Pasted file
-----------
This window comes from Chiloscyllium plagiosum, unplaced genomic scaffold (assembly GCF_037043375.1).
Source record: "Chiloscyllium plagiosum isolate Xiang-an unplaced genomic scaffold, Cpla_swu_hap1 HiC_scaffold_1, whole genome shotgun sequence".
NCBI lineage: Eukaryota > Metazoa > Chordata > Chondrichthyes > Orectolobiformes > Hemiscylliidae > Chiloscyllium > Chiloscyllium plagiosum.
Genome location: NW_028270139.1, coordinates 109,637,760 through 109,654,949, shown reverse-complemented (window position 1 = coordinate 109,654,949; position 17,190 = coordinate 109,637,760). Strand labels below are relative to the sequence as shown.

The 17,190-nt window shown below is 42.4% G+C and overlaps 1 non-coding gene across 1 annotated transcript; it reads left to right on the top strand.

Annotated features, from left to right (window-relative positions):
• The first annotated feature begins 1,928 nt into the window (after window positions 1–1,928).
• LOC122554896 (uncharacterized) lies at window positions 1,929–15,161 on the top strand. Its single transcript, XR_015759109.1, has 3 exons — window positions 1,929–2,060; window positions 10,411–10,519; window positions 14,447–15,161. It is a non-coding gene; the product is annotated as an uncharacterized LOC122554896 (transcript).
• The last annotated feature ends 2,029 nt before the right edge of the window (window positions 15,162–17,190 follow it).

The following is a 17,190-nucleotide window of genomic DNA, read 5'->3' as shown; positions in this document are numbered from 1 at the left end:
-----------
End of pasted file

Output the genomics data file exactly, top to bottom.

This window comes from Chiloscyllium plagiosum, unplaced genomic scaffold (assembly GCF_037043375.1).
Source record: "Chiloscyllium plagiosum isolate Xiang-an unplaced genomic scaffold, Cpla_swu_hap1 HiC_scaffold_1, whole genome shotgun sequence".
NCBI lineage: Eukaryota > Metazoa > Chordata > Chondrichthyes > Orectolobiformes > Hemiscylliidae > Chiloscyllium > Chiloscyllium plagiosum.
Genome location: NW_028270139.1, coordinates 109,637,760 through 109,654,949, shown reverse-complemented (window position 1 = coordinate 109,654,949; position 17,190 = coordinate 109,637,760). Strand labels below are relative to the sequence as shown.

The 17,190-nt window shown below is 42.4% G+C and overlaps 1 non-coding gene across 1 annotated transcript; it reads left to right on the top strand.

Annotated features, from left to right (window-relative positions):
• The first annotated feature begins 1,928 nt into the window (after window positions 1–1,928).
• LOC122554896 (uncharacterized) lies at window positions 1,929–15,161 on the top strand. Its single transcript, XR_015759109.1, has 3 exons — window positions 1,929–2,060; window positions 10,411–10,519; window positions 14,447–15,161. It is a non-coding gene; the product is annotated as an uncharacterized LOC122554896 (transcript).
• The last annotated feature ends 2,029 nt before the right edge of the window (window positions 15,162–17,190 follow it).

The following is a 17,190-nucleotide window of genomic DNA, read 5'->3' as shown; positions in this document are numbered from 1 at the left end: